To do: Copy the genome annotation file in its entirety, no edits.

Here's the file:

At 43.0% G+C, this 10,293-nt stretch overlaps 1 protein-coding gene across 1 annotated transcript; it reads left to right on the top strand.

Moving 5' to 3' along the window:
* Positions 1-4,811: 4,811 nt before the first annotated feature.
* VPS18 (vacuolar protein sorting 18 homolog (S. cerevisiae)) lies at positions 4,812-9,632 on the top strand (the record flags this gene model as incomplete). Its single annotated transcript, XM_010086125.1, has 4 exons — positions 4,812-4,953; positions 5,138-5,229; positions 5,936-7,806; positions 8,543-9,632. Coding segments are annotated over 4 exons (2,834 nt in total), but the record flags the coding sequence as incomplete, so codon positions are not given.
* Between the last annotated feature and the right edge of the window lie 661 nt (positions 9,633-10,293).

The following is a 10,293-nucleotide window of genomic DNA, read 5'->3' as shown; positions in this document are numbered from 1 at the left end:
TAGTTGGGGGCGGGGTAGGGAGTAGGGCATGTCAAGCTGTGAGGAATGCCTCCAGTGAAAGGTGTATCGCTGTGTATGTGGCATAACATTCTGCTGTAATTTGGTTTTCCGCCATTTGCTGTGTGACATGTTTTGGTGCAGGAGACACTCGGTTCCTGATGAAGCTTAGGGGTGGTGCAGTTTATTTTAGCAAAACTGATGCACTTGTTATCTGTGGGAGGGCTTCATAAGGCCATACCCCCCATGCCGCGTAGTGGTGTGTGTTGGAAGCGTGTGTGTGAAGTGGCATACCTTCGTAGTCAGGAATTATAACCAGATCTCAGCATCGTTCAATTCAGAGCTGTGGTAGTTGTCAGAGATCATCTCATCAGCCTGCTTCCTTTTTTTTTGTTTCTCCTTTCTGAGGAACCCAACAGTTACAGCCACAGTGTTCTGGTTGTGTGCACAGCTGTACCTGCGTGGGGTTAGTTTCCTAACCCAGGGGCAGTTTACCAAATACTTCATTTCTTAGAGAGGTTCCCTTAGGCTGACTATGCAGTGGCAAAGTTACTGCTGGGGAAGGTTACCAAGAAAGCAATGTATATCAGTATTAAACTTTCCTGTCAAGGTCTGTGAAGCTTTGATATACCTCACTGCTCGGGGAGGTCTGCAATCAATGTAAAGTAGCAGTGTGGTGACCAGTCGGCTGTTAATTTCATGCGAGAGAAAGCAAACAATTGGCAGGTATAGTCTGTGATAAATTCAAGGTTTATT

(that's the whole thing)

At 43.0% G+C, this 10,293-nt stretch overlaps 1 protein-coding gene across 1 annotated transcript; it reads left to right on the top strand.

Moving 5' to 3' along the window:
* Positions 1-4,811: 4,811 nt before the first annotated feature.
* VPS18 (vacuolar protein sorting 18 homolog (S. cerevisiae)) lies at positions 4,812-9,632 on the top strand (the record flags this gene model as incomplete). Its single annotated transcript, XM_010086125.1, has 4 exons — positions 4,812-4,953; positions 5,138-5,229; positions 5,936-7,806; positions 8,543-9,632. Coding segments are annotated over 4 exons (2,834 nt in total), but the record flags the coding sequence as incomplete, so codon positions are not given.
* Between the last annotated feature and the right edge of the window lie 661 nt (positions 9,633-10,293).

The following is a 10,293-nucleotide window of genomic DNA, read 5'->3' as shown; positions in this document are numbered from 1 at the left end:
TAGTTGGGGGCGGGGTAGGGAGTAGGGCATGTCAAGCTGTGAGGAATGCCTCCAGTGAAAGGTGTATCGCTGTGTATGTGGCATAACATTCTGCTGTAATTTGGTTTTCCGCCATTTGCTGTGTGACATGTTTTGGTGCAGGAGACACTCGGTTCCTGATGAAGCTTAGGGGTGGTGCAGTTTATTTTAGCAAAACTGATGCACTTGTTATCTGTGGGAGGGCTTCATAAGGCCATACCCCCCATGCCGCGTAGTGGTGTGTGTTGGAAGCGTGTGTGTGAAGTGGCATACCTTCGTAGTCAGGAATTATAACCAGATCTCAGCATCGTTCAATTCAGAGCTGTGGTAGTTGTCAGAGATCATCTCATCAGCCTGCTTCCTTTTTTTTTGTTTCTCCTTTCTGAGGAACCCAACAGTTACAGCCACAGTGTTCTGGTTGTGTGCACAGCTGTACCTGCGTGGGGTTAGTTTCCTAACCCAGGGGCAGTTTACCAAATACTTCATTTCTTAGAGAGGTTCCCTTAGGCTGACTATGCAGTGGCAAAGTTACTGCTGGGGAAGGTTACCAAGAAAGCAATGTATATCAGTATTAAACTTTCCTGTCAAGGTCTGTGAAGCTTTGATATACCTCACTGCTCGGGGAGGTCTGCAATCAATGTAAAGTAGCAGTGTGGTGACCAGTCGGCTGTTAATTTCATGCGAGAGAAAGCAAACAATTGGCAGGTATAGTCTGTGATAAATTCAAGGTTTATT